Remember to review your beneficiary designation periodically and update it as things change or as needed.

Ending a spousal relationship

If your spousal relationship ends, your pension may be affected. Under the Ontario Family Law Act, pension benefits accumulated during your relationship may be included in the division of family property. What this means for you will depend on your own particular circumstances. We recommend you get professional financial and legal advice before making any decisions about your pension.

Before you divide your property, you’ll need to know the value of the pension assets you accumulated during your relationship. Here are a few steps to help you understand the process:

  • To request information or provide instructions about the division of your pension assets, you’ll need to use prescribed application forms. You can find these forms on FSRA’s website.
  • To determine the value of your pension, you’ll need a Family Law Valuation statement. You can get this statement from us at the WISE Trust Pension Contact Centre. Just send in a completed application for the valuation, including all supporting documents.
  • We’ll send you the statement within 60 days of receiving your application. It details the value of your pension accumulated during your relationship, as well as the maximum amount you can assign or transfer to your former spouse.

For more information, you can refer to the guidebook on My Pension Resource or contact us at the WISE Trust Pension Contact Centre.

When the changes occur can affect your pension

Once you receive the Statement of Family Law Value, you and your former spouse will need to decide if your pension will be divided. You have two options:

1. If you don’t divide your pension with a former spouse
You’ll need to send a completed application specifying that your pension is not being divided or a certified copy of the court order, family arbitration award or domestic contract that provides this information to the WISE Trust Pension Contact Centre.

2. If you divide your pension with your former spouse:
Your separation agreement or court order must state your former spouse’s share as a specified amount or percentage of the value of your pension.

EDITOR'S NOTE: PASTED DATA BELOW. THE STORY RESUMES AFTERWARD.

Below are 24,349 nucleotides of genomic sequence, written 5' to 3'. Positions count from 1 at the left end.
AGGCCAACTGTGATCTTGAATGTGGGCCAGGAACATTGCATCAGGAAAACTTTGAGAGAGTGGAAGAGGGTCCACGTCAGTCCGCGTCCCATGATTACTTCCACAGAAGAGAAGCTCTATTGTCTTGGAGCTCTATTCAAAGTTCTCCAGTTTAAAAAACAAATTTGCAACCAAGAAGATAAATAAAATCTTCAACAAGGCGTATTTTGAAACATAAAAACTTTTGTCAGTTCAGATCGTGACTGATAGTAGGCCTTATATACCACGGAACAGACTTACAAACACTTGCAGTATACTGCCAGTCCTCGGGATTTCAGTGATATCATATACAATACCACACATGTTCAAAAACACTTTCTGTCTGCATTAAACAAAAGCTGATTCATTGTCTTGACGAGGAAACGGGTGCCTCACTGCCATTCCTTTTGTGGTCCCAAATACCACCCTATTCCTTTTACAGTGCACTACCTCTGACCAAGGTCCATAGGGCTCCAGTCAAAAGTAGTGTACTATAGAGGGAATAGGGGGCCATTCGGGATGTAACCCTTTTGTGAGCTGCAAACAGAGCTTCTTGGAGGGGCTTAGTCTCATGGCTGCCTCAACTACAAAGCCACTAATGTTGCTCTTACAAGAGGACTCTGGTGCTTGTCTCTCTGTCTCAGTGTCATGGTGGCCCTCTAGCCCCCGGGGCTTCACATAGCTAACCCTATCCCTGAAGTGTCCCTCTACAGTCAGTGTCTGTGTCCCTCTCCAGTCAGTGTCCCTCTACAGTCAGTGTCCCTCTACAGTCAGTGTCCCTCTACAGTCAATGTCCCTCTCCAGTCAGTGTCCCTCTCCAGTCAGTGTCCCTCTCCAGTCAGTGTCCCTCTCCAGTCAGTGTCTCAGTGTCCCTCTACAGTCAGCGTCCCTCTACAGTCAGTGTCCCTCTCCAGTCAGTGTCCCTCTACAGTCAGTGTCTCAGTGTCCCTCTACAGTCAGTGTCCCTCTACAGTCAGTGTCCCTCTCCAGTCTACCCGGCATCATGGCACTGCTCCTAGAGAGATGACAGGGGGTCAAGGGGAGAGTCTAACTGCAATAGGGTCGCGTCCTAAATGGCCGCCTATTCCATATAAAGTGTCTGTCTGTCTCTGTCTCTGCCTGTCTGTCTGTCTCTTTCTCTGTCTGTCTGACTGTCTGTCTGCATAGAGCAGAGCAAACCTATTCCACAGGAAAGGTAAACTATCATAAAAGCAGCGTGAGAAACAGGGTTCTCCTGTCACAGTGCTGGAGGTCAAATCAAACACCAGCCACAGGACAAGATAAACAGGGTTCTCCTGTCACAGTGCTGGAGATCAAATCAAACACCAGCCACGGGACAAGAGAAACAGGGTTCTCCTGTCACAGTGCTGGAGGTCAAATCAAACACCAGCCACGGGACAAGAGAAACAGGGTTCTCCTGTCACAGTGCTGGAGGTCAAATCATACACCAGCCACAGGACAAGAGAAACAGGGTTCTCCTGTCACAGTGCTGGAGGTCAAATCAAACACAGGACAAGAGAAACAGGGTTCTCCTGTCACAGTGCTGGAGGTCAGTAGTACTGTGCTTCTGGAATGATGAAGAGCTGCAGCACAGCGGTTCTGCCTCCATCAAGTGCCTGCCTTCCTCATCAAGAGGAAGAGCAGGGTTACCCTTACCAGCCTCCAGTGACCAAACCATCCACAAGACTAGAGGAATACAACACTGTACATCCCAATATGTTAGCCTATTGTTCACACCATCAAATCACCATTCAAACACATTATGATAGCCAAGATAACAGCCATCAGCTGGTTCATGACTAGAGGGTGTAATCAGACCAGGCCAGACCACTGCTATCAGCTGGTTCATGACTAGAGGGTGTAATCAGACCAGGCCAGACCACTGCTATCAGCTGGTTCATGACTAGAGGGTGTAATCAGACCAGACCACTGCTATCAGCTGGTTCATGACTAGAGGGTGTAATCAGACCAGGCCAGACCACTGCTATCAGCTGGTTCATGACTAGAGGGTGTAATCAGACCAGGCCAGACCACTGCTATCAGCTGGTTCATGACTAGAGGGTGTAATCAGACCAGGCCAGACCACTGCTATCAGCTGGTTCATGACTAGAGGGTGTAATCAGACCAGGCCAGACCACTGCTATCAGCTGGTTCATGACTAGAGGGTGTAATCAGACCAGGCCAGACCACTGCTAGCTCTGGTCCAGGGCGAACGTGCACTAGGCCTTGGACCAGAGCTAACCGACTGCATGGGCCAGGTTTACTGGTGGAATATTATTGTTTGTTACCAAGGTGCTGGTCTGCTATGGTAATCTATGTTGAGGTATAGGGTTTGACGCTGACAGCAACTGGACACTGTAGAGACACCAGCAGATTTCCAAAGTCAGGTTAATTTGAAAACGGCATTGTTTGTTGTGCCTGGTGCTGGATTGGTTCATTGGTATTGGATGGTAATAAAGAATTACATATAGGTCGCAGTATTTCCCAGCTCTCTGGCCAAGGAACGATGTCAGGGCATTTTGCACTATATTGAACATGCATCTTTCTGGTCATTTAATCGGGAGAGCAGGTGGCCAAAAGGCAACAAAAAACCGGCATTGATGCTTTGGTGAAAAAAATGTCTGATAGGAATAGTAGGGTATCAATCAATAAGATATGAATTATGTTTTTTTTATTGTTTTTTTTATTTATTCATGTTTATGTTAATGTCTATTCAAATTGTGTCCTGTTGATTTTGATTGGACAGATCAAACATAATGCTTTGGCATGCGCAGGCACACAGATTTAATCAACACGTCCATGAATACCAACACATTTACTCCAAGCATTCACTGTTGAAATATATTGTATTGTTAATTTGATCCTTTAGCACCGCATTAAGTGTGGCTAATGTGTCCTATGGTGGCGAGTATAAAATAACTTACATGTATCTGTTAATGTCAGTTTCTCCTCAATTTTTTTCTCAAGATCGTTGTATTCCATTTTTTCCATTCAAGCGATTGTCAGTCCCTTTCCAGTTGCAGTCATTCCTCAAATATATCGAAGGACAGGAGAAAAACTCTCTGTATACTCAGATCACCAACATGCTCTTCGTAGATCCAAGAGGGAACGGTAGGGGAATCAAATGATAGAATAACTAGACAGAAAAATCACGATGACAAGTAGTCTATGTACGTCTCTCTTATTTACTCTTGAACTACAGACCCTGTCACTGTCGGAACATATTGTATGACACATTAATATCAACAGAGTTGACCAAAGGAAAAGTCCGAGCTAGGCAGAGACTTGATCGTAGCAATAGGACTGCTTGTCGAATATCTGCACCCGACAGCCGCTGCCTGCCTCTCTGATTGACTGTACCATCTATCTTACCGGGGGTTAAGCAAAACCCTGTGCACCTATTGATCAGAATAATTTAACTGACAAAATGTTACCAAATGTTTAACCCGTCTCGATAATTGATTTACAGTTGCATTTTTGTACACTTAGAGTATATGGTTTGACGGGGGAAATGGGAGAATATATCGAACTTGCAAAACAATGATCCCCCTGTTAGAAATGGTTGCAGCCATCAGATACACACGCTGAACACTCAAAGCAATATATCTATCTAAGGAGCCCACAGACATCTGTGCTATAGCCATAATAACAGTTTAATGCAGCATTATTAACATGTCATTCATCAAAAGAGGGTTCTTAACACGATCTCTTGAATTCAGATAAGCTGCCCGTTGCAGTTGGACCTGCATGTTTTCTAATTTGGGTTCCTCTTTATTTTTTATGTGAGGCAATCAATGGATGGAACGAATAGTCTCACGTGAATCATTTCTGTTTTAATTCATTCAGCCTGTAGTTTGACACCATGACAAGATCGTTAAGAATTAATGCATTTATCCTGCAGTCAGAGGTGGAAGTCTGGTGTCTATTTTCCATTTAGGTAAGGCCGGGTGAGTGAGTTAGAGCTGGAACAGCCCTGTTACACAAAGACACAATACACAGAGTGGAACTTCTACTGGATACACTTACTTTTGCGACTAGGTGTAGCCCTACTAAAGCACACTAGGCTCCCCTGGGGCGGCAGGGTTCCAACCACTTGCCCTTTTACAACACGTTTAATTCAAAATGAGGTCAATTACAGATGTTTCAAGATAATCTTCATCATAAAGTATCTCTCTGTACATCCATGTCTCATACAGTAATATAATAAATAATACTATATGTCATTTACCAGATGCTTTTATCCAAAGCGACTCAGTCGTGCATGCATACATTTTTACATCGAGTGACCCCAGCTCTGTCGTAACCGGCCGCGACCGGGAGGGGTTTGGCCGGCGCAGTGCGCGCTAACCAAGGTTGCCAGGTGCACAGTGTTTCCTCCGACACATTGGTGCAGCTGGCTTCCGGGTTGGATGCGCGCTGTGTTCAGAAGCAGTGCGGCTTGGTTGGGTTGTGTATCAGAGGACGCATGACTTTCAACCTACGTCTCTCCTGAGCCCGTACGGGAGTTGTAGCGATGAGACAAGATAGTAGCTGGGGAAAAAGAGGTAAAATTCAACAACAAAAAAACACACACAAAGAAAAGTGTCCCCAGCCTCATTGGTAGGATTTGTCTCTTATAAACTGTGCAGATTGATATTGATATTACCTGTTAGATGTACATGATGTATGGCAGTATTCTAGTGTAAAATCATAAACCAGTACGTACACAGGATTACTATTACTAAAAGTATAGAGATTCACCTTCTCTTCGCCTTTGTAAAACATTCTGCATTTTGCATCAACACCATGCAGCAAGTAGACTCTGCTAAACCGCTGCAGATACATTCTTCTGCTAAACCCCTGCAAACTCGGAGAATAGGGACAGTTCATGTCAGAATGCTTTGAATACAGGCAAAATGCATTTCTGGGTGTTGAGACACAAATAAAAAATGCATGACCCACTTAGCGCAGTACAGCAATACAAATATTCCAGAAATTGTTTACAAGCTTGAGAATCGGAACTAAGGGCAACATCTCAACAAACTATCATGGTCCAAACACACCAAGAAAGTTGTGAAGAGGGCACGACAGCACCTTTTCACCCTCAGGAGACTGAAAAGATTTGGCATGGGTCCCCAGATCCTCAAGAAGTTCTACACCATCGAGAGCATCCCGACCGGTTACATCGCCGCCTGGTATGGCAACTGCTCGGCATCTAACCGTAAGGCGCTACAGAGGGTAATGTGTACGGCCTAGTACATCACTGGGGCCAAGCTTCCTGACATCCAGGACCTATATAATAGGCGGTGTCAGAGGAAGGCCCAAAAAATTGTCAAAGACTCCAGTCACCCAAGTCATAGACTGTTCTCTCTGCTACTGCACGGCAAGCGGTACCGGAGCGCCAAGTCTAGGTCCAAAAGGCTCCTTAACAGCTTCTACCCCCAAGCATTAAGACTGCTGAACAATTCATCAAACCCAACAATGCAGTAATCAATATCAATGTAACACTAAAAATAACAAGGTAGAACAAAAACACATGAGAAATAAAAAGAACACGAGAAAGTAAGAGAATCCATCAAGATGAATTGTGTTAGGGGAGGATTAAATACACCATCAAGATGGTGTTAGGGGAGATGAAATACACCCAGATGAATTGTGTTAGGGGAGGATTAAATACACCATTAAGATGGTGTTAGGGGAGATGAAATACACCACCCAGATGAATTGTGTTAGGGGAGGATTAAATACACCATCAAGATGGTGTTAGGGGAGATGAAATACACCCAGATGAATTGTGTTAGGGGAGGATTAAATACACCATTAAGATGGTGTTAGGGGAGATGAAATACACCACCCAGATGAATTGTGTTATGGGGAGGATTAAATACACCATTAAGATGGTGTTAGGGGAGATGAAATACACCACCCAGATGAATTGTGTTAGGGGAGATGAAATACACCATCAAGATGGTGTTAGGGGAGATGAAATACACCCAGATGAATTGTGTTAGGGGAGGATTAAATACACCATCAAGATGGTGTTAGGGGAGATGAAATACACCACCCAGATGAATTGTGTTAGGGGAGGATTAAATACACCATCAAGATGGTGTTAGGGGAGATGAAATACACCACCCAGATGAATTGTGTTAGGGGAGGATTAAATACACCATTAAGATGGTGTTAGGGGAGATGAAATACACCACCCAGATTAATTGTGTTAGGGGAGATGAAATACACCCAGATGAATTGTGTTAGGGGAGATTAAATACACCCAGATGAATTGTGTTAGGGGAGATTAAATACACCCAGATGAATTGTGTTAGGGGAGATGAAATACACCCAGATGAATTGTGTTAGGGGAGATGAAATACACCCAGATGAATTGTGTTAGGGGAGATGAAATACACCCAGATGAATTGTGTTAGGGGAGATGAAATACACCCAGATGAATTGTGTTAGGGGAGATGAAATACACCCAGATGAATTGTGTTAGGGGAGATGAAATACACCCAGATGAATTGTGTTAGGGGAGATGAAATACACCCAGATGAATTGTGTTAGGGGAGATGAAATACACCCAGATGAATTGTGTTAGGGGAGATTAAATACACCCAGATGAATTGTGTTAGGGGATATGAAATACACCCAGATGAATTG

Transferring the funds
We’ll transfer pension funds to your former spouse within 60 days of receiving all required documents, as well as an application from your former spouse. Their entitlement will be paid as a lump-sum payment which must, in most cases, will be transferred to a locked-in retirement vehicle or another pension plan—if that plan permits. There may be some exceptions. Your pension will be adjusted to reflect the amount paid to your former spouse.

Once you receive the Statement of Family Law Value, you will need to decide if your pension will be divided. You have two options:

If you don’t divide your pension with your former spouse:
You’ll need to send a completed application that specifies that your pension is not being divided or a certified copy of the court order, family arbitration award or domestic contract that provides this information to the WISE Trust Pension Contact Centre.

If you divide your pension with your former spouse:

  • Your separation agreement or court order must state your former spouse’s share as a specified amount or percentage of your monthly pension that is already in pay. Your former spouse then receives this share as a monthly pension and your pension will be adjusted to reflect the amount paid to them. You’ll need to send a certified copy of the court order, family arbitration award or domestic contract that provides this information to us at the WISE Trust Pension Contact Centre.
  • When you pass away, your former spouse’s share of the pension payment ends and they’ll receive a joint and survivor pension (provided they were the eligible spouse on your date of retirement) and as long as a waiver of joint and survivor pension form was not signed and filed with the Plan. Learn more about survivor benefits.
  • If your former spouse predeceases you, their pension payment will stop and their share reverts back to you—unless your separation agreement or court order filed with the application to divide your pension requires us to continue payment to your former spouse’s estate during your lifetime.

Separated before January 1, 2012?

Separation agreements that are signed or court orders, family arbitration awards or domestic contracts made before January 1, 2012, will fall under the old marriage breakdown rules. This means that your former spouse won’t receive any funds until those funds actually become payable – when you terminate, retire, or pass away, whichever comes first.